According to subsequent unverified news reports, the abductees were set free after Janabadi education sessions. INSEC, a human rights group, says that many of the widely reported “abductions” are more a coercion to attend cultural programs than people being held against their will for any length of time. But there are also unfounded claims that the Maoist are trying to raise a 50,000-strong child militia.
“Children from eighth and ninth grades are taken for a few days, and are indoctrinated,” says Child Workers in Nepal (CWIN), which runs its own social service program in Rolpa, Rukum and Salyan, the districts hit hardest by the insurgency. “They are made to do exercises; they are made to carry heavy loads and run. The Maoists give them their books to read. So they are not ‘abducted’ by force or made captive in a conventional sense. They are taken en masse to attend Maoist programs, and then they are returned.”
Incidents of Maoists taking students from schools have become increasingly common since early 2004. In mid-February, the Maoists celebrated the eighth anniversary of the “People’s War,” forcing 700 students in Accham to join their anti-establishment protest. On February 20, a teacher reported seeing 300 students taken from a school in Rolpa. Khem Bahadur Budha told AFP news agency that the students were taken from Saiwang Secondary School at Holeri village.
Unconfirmed reports say the Maoists are planning to raise a huge child militia. While the claim is as difficult to establish as many other stories about the Maoists, there are some pointers that give credence to the claim. Kamal Shahi, ANNISU-R central secretariat member and convenor of the Maoist Bheri-Karnali Regional Coordination Committee, has been quoted as saying that the decision to raise the child militia was taken on January 10-11, and that the Maoists planned to ‘induct’ 375,000 students by the end of Baisakh (May 13). One militia would be levied from each school. The students would not be coerced, Shahi said.
The security forces’ response to the recruitment of children, in both militias and active combat, has not been exactly friendly. They have been known to open fire in schoolyards, and take children being taught by teachers at gunpoint. “Four years ago, the security forces were interrogating children who had become involved in conflict,” reports CWIN. “They had surrender camps. There is no concept of verbal sexual assault in the military. They would use abusive words to the children, and even threaten to rape them in order to get information.”
Nepal is one of the 13 countries in Asia actively using children as soldiers, says the London-based Coalition to Stop the Use of Child Soldiers. The Maoists, not the Army, use them. The UN Convention on the Rights of the Child says children below 15 cannot be used in warfare.
Krishna Bahadur Mahara, a Maoist leader, told CNN in November 2002 that reports of child recruitment by Maoist groups are “baseless allegations made by the Nepali government. We have no children in our fighting force. We do not admit anyone below 18 in our army… As far as our movement is concerned, we have the support of the children as well as the elderly. But they are not part of our army…”
According to Nepali laws, a person is only considered a child up to the age of 16, unlike in other countries where the responsibilities of adulthood start at 18. Maoists claim only people over 18 become combatants. Underage children are put in militias, which are not involved in active warfare.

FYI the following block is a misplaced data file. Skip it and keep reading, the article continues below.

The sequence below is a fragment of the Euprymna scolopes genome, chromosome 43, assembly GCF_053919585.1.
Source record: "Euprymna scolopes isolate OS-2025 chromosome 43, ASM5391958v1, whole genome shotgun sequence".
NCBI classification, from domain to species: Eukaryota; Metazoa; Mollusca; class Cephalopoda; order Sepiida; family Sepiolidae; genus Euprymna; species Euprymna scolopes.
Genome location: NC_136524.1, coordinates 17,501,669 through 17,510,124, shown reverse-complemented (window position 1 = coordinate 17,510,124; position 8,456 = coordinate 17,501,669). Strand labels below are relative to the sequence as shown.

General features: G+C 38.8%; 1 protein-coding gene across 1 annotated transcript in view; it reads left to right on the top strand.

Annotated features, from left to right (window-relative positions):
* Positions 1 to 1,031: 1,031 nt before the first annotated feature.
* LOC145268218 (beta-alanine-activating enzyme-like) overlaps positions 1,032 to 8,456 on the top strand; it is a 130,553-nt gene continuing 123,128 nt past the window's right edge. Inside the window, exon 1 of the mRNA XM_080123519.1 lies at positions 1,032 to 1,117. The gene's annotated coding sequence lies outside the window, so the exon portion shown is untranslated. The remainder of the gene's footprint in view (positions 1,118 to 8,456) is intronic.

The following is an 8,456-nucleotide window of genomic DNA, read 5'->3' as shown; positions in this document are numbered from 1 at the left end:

SSP Ramesh Chand of Nepal Police says there are no laws specific to children. The law of the land treats children caught with arms and wearing guerrilla outfits just as it would the adults. “We don’t automatically think a child carrying a gun is a culprit. They are given the chance to surrender. We believe we can’t attack children, but if they attack first, then of course the security personnel have to respond.”
Children are helpless pawns in the conflict. Rights workers say that children are used as human shields by the Maoists, who also train them to carry light arms and ammunition. Since the “people’s war” began in 1996, 214 children have been documented killed: 140 by the state, and 74 by the Maoists, according to INSEC.
Juvenile courts, which deal with children separately, don’t exist in Nepal. There are “juvenile benches” where judges sit separately to try the cases of children in all 75 districts, but only a few cases have been tried through these benches. The individuals administrating these benches don’t know much about them, say rights workers. Nepal’s Children’s Act of 1992 has specifically mentioned the need for juvenile courts, but it hasn’t been implemented.
“There are no separate prisons for children,” says SSP Chand. “Juvenile custody doesn’t exist in Nepal. The government doesn’t have the resources.” The anti-terrorism law is administered by the civil police, not the security forces or the military.
The Maoist policy to take students has severely affected the schools and hundreds have closed down in different parts of the country as parents and teachers, afraid of having their children abducted, either stop sending children to school or move them to urban centers where they are comparatively safer.
Girls’ education has especially suffered: news reports say that girls below puberty are being made to wear bridal wear while going to school, since the Maoists are thought to target married women less.
Children as Zone of Peace National Coalition, a forum of 30 organizations, has condemned the Maoist plans to use children in militias, and have urged both the Maoists and security forces to declare schools as battle-free zones. Until that happens, the civil conflict will continue to rob an entire generation of children of their right to education and a better future.